Welcome to the twenty-first episode of AEM Early Access, a FOAMed podcast collaboration between the Academic Emergency Medicine Journal and Brown Emergency Medicine. Each month, we'll give you digital open access to an recent AEM Article or Article in Press, with an author interview podcast and suggested supportive educational materials for EM learners.
Find this podcast series on iTunes here.
DISCUSSING (CLICK ON LINK FOR FULL TEXT, OPEN ACCESS THROUGH DECEMBER 31):
Long-term mortality in pediatric firearm assault survivors: a multi-center, retrospective, comparative cohort study. Ashkon Shaahinfar, MD, MPH, Irene H. Yen, PhD, MPH, Harrison J. Alter, MD, MS, Ginny Gildengorin, PhD, Sun-Ming J. Pan, James M. Betts, MD and Jahan Fahimi, MD, MPH.
listen now: first author interview with ashkon shaahinfar md mph
Ashkon Shaahinfar, MD, MPH
Attending Physician and Emergency Ultrasound Director
Division of Emergency Medicine
UCSF Benioff Children’s Hospital Oakland
Objectives: The objective was to determine whether children surviving to hospital discharge after firearm assault (FA) and nonfirearm assault (NFA) are at increased risk of mortality relative to survivors of unintentional trauma (UT). Secondarily, the objective was to elucidate the factors associated with long-term mortality after pediatric trauma.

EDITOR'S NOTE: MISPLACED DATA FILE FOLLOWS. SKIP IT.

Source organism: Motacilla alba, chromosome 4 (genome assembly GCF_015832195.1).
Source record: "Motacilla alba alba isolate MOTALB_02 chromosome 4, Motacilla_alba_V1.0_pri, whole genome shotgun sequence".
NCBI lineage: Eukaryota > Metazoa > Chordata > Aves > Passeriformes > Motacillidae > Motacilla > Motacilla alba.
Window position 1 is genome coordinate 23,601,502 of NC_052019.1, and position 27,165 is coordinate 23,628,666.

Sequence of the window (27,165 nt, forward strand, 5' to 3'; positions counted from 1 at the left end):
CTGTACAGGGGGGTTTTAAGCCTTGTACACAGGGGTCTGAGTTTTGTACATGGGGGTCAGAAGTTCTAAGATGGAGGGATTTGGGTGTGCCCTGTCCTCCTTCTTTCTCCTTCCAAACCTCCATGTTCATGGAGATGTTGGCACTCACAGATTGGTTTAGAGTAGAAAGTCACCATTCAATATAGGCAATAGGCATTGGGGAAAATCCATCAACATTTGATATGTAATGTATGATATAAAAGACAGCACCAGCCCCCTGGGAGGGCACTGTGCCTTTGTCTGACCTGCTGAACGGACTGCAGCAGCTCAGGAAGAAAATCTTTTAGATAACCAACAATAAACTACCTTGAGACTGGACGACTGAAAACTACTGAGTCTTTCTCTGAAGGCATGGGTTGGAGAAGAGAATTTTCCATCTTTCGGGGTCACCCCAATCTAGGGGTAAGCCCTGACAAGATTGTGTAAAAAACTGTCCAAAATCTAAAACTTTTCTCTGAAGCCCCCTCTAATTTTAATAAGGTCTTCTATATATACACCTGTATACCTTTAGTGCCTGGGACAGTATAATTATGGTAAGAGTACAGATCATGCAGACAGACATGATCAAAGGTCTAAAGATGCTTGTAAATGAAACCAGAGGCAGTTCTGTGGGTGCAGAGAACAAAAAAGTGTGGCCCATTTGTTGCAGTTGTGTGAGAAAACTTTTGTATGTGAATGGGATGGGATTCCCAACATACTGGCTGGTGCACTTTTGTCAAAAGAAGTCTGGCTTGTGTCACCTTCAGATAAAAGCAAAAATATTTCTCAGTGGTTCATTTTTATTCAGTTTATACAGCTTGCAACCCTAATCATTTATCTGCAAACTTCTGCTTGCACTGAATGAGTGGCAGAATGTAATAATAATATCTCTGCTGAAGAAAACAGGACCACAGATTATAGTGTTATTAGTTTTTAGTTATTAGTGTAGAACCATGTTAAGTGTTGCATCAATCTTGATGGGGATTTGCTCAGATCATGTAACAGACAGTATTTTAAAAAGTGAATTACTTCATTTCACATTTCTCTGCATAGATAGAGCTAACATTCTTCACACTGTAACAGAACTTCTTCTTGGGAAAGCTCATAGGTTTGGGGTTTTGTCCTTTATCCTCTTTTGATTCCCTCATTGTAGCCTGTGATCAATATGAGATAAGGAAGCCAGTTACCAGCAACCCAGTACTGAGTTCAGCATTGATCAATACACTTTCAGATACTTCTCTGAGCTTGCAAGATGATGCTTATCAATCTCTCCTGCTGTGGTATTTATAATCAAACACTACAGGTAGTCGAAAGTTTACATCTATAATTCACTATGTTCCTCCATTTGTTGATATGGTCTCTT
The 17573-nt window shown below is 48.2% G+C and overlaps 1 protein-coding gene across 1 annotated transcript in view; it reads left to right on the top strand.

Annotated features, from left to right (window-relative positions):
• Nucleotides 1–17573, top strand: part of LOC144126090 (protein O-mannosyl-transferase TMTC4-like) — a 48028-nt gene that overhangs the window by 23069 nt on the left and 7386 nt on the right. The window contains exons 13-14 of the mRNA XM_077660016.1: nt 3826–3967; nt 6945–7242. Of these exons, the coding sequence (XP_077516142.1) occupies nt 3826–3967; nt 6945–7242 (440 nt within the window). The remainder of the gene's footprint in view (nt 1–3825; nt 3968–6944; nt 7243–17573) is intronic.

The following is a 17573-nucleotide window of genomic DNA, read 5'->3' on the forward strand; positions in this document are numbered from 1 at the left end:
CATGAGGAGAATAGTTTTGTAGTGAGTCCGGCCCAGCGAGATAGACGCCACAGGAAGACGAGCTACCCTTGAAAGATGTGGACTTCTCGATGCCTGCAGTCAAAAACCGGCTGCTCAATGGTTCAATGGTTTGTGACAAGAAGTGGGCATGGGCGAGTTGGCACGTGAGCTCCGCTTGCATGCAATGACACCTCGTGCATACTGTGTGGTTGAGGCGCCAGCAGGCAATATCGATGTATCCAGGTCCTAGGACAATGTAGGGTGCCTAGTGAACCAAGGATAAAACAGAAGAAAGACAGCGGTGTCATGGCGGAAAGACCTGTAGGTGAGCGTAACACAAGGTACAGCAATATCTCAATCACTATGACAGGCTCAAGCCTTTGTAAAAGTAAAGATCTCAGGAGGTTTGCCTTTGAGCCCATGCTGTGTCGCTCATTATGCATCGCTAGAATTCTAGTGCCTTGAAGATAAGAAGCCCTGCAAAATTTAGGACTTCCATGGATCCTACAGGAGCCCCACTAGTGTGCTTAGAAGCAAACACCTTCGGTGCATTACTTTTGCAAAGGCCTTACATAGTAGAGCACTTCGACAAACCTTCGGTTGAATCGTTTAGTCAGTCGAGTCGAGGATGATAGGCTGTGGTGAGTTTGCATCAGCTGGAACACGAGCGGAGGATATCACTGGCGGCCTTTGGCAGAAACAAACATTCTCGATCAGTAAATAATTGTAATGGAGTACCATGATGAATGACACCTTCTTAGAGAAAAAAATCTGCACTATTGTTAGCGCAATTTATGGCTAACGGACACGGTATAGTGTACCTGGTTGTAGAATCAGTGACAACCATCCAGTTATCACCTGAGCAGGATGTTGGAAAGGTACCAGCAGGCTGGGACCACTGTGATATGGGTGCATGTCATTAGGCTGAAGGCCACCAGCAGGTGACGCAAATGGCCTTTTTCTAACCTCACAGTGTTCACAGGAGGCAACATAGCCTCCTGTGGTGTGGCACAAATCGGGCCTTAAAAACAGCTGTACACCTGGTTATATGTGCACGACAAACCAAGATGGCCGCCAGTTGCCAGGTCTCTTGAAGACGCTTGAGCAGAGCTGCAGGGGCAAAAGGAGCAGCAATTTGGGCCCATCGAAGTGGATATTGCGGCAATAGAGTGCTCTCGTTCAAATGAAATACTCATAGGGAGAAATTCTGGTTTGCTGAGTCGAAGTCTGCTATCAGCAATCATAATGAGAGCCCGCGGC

Methods: This was a multicenter, retrospective cohort study of pediatric patients aged 0 to 16 years who presented to the three trauma centers in San Francisco and Alameda counties, California, between January 2000 and December 2009 after 1) FA, 2) NFA, and 3) UT. The Social Security Death Master File and the California Department of Public Health Vital Statistics (2000–2014) were queried through December 31, 2014, to identify those who died after surviving their initial hospitalization and to delineate cause of death. Multivariate Cox proportional hazards regression was performed to determine associations between exposure to assault and long-term mortality.
Results: We analyzed 413 FA, 405 NFA, and 7,062 UT patients who survived their index hospital visit. A total of 75 deaths occurred, including 3.9, 3.2, and 0.7% of each cohort, respectively. Two-thirds of all long-term deaths were due to homicide. After multivariate adjustment, adolescent age, male sex, black race/ethnicity, and public insurance were independent risk factors for long-term mortality. FA (adjusted hazard ratio [AHR] = 1.8, 95% confidence interval [CI] = 0.82–4.0) and NFA (AHR = 1.9, 95% CI = 0.93–3.9) did not convey a statistically significant difference in risk of long-term mortality compared to UT. Being assaulted by any means (with or without a firearm), however, was an independent risk factor for long-term mortality in the full study population (AHR = 1.9, 95% CI = 1.01–3.4) and among adolescents (AHR = 1.9, 95% CI = 1.01–3.6).
Conclusion: Children and adolescents who survive assault, including by firearm, have increased long-term mortality compared to those who survive unintentional, nonviolent trauma.